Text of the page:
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Tags: drama · Suspense · AFRS · rand's favorites

Jungle Jim - Pgm 13 - January 25, 1936

October 30th, 2008 · Comments

Note:  This program contains racial stereotyping themes that may be offensive to some listeners.

Continuing with our short run of episodes from the adventure series, "Jungle Jim", we take a listen to program 13 in the series, originally broadcast January 25, 1936 and syndicated by Hearst newspapers to promote their Sunday funny pages.

In this episode, Jim continues battling with the nefarious Bat Woman.  Hoping to convince her to free Rev. Chalmers, Jim gives himself up to the Bat Woman.  She seems to be enjoying the scene with her assistant and the bullwhip a bit too much...

The show was transferred from an original Victrolac transcription pressed by RCA, matrix number MS 98709.

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Tags: kids and juvenile · Jungle Jim · rand's favorites

Joyce Jordan MD – July 3, 1947

October 30th, 2008 · Comments

Can a woman doctor be a woman … and a doctor … at the same time?

That’s the question asked by "Joyce Jordan, MD", a daily soap that ran on NBC in the 1940s. In this post, a previously lost episode of the series, originally broadcast July 3, 1947.

As we join our story in progress with this July 3, 1947 episode, sponsored by Dreft and their snappy little jingle, there are several problems in store for our lead character. An old enemy is headed for New York to work for a newspaper to take her revenge on Joyce. Joyce’s foster son is on the brink of running away from home. But, the most immediate problem is that the mother of Joyce’s boyfriend, Dawson, is plotting to keep them apart and marry the poor boy to some nurse that is Joyce’s arch-enemy at the hospital. Dawson has been recuperating from some kind of accident that has him paralyzed and Joyce hopes to help him walk again. But, Dawson’s mother has arranged to take him away from the hospital. What will Joyce do to help Dawson?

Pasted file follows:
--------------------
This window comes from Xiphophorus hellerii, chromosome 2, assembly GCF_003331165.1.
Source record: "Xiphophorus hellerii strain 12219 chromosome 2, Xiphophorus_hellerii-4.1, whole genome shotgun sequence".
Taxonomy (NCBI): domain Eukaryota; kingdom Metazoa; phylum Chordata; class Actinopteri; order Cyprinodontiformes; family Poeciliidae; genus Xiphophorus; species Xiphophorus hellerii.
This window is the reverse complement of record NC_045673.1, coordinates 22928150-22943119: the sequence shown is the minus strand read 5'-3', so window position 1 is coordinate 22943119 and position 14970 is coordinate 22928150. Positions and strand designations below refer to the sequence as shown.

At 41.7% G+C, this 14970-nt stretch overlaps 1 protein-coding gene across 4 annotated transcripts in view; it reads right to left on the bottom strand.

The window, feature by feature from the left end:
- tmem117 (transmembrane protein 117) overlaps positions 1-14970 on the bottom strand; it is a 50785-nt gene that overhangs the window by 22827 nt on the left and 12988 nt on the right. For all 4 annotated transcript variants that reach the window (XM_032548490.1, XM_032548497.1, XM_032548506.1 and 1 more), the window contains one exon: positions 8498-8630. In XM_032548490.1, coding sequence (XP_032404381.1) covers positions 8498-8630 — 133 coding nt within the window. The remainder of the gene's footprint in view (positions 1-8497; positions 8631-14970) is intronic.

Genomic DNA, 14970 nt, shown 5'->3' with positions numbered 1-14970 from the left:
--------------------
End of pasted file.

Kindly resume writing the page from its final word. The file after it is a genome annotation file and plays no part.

Our fifteen minutes of heartbreak, tears, and grouchy female doctor sidekick that sound like they have a three pack a day smoking habit was transferred from an original Audiodisc acetate; the show was recorded by an unknown local station from their NBC network line.

Sorry – there’s no picture of the label on this one since it’s an acetate with just some grease pencil notations of the name of the show and the date.

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Tags: soap opera · women's issues · rand's favorites

American Family Robinson - New Series, Pgm 78